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The Federal Reserve should not be focusing as much on housing as a measure of the health of the overall economy, former Fed Gov. Kevin Warsh told CNBC on Tuesday.
"Housing and housing assets are going to give you one signal," Warsh said in a "Squawk Box " interview. "[But] there is a broader cross section of data from the consumer, from the business, from trade and from exports. So this preoccupation with housing strikes me as really quite dangerous."
One of the goals of the Fed's $85 billion in monthly purchases of bonds and mortgage-backed securities, known as quantitative easing, has been to support the budding recovery in the housing market—the crash of which led to the 2008 financial crisis.
(Read more: US home prices up the highest since 2006: Survey)
Investors have been hanging on every word out of the Fed for clues on when policymakers might start to scale back QE. Wall Street had widely expected tapering to begin in September, but it didn't materialize. With no changes in October, attention has turned to next month's meeting of the central bank.
"My sense is now as we get to the end of this year, early next year, QE has gotten a little tired in that room," the former Fed governor said. In a world according to Warsh, he said he'd make it clear that QE is "on a path to extinction." He explained that he'd lay out a committed course for winding down asset purchases from $85 billion a month to $65 billion to $45 billion and so on, barring "some extraordinary developments in markets."
(Read more: Fed's Lockhart: No taper until we're ready)
When looking at whether QE has worked, he said: "We should judge the Fed's performance by what they've promised us, [and] in my days, what we promised." He added that the Fed's economic models "have basically been wrong for about four or five years."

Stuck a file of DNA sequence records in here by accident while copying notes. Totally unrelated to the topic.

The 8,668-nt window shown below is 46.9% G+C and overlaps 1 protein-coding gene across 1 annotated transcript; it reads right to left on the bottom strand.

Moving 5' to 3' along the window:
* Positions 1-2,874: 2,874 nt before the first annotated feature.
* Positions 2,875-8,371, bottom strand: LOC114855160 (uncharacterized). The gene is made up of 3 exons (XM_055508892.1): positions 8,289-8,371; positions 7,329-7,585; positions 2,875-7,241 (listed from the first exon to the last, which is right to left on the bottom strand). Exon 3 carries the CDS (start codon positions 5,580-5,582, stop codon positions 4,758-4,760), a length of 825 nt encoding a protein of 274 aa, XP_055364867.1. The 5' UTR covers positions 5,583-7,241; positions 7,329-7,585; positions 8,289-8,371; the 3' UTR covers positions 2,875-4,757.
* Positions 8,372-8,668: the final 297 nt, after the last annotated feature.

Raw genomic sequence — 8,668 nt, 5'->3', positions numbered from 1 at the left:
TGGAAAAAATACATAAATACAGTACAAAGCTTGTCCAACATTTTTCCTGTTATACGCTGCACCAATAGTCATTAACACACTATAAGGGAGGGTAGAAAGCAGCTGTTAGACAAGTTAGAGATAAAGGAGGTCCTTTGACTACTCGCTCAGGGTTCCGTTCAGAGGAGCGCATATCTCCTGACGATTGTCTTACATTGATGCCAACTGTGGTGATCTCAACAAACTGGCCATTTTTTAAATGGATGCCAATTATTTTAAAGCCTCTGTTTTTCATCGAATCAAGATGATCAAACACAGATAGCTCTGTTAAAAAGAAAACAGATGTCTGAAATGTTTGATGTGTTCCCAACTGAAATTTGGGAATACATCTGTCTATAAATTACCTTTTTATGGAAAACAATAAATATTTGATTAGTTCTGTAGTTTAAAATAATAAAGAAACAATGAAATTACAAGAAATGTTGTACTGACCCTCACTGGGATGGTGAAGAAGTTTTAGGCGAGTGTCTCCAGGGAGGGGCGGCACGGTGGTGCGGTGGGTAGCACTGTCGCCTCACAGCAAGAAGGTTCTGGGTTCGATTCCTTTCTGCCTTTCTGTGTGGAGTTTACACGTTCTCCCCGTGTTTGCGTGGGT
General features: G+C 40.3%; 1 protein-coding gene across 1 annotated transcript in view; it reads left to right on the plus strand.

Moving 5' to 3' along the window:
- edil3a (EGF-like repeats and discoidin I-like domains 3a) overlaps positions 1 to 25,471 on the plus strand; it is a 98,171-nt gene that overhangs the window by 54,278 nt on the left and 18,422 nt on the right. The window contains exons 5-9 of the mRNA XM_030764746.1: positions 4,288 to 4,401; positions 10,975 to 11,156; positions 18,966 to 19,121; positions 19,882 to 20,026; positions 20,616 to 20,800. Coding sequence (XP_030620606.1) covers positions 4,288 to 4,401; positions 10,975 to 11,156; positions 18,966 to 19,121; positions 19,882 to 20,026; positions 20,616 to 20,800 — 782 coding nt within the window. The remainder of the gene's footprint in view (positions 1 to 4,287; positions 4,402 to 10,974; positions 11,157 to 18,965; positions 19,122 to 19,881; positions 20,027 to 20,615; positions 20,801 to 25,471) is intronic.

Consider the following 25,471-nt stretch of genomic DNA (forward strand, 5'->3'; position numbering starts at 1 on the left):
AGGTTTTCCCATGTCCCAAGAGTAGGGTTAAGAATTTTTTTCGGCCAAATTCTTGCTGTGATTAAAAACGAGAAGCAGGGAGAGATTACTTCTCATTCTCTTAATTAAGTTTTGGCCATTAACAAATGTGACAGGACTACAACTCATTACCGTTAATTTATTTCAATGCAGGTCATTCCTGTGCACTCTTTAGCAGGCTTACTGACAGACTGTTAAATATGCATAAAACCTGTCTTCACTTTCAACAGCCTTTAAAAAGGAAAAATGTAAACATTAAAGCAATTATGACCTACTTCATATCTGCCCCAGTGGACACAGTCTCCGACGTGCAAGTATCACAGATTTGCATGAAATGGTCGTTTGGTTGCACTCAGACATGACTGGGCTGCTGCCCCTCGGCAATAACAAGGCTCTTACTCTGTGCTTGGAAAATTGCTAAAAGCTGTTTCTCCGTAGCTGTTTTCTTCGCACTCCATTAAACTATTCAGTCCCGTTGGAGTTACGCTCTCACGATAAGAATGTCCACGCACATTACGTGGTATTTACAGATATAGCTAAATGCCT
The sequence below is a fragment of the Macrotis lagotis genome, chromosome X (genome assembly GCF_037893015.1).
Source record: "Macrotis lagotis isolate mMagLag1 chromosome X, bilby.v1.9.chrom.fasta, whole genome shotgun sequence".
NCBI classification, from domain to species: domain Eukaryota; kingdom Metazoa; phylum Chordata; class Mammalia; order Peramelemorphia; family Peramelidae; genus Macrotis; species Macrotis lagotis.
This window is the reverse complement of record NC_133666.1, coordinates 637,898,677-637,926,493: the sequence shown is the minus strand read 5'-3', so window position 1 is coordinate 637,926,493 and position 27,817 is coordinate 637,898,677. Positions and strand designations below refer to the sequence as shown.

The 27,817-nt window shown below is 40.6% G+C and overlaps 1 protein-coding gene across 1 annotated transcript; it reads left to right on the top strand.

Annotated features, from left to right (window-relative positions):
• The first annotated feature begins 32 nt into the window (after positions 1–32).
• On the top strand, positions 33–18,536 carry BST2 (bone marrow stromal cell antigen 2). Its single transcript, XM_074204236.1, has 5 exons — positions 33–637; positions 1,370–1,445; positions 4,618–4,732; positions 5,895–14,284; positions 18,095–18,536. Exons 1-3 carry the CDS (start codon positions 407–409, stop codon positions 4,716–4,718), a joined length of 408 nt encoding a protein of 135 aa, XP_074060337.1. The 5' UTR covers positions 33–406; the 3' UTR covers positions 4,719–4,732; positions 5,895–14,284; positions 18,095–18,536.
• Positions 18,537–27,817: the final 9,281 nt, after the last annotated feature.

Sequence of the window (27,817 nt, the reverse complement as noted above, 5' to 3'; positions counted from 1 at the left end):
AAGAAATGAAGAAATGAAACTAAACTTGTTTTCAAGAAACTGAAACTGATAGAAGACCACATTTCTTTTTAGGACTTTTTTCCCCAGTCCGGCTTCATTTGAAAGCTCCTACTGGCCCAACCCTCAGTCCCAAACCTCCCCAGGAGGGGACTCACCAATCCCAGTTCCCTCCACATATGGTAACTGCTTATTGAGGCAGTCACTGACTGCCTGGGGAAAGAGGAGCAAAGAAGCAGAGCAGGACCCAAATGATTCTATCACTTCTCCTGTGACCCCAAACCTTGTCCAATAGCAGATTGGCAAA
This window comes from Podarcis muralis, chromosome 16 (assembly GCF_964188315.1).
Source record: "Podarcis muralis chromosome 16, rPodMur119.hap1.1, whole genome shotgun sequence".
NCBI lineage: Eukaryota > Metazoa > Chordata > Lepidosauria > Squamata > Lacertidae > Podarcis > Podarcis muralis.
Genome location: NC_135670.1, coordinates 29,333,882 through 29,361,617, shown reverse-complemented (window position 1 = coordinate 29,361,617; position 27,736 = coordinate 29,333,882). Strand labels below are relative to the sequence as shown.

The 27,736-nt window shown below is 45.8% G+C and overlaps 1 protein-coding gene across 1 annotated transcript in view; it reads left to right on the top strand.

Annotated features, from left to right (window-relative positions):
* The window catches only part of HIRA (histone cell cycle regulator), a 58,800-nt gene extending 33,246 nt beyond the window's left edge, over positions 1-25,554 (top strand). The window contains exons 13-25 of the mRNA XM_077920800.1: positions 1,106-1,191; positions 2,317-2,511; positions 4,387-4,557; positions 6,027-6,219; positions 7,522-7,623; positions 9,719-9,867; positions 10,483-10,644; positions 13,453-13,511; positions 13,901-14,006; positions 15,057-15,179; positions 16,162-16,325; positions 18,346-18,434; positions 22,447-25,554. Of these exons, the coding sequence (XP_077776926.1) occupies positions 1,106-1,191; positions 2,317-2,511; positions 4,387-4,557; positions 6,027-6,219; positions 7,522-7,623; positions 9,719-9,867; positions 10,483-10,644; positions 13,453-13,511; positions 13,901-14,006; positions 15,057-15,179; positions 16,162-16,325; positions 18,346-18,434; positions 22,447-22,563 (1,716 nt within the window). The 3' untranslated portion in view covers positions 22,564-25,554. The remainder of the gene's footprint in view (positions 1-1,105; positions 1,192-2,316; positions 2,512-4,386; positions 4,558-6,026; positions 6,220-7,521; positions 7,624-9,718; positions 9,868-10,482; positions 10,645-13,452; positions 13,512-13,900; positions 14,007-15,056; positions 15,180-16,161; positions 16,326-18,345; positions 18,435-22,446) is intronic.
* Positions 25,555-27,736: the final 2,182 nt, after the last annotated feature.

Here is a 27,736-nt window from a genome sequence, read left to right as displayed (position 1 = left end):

"The challenge for them in December is to convince the markets that both their economic forecasts are right," Warsh continued, "[and] interest rates will remain zero. My view is one of those has to give."
He argued, "If the economy is roaring as much as they say, markets will not believe that the Federal Reserve under Janet Yellen or anyone else will keep the fed funds rates at zero in that environment. "
Last week, the Senate Banking Committee sent Yellen's nomination to be the next Fed chair for vote from the full Senate, where she's widely expected to be confirmed.
(Read more: Yellen clears Senate hurdle for Fed chair)
Warsh—who worked with Yellen during his time at the central bank from 2006 to 2011—pointed out that she would be "taking over at a very, very challenging moment for the Fed and for the markets."
He does not believe Yellen, who's currently vice chair at the Fed, is any more dovish than outgoing Chairman Ben Bernanke, but "there's no question that she believes in the efficacy of the Fed's tools."
Bernanke will be stepping down on Jan. 31, at the end of his second four-year term, which spanned two presidents and the worst economic crisis since the Great Depression.
"Financial markets tend to test new chairmen. They did it to Paul Volcker. They did it to Alan Greenspan," Warsh said. "They challenged Ben Bernanke and his new team eight years ago."
"I've got every bit of confidence that [Yellen] is going to realize that being chairman is frankly a very different set of responsibilities ... where most of us get to sort of chatter from the cheap seats. She's got to make the tough decisions."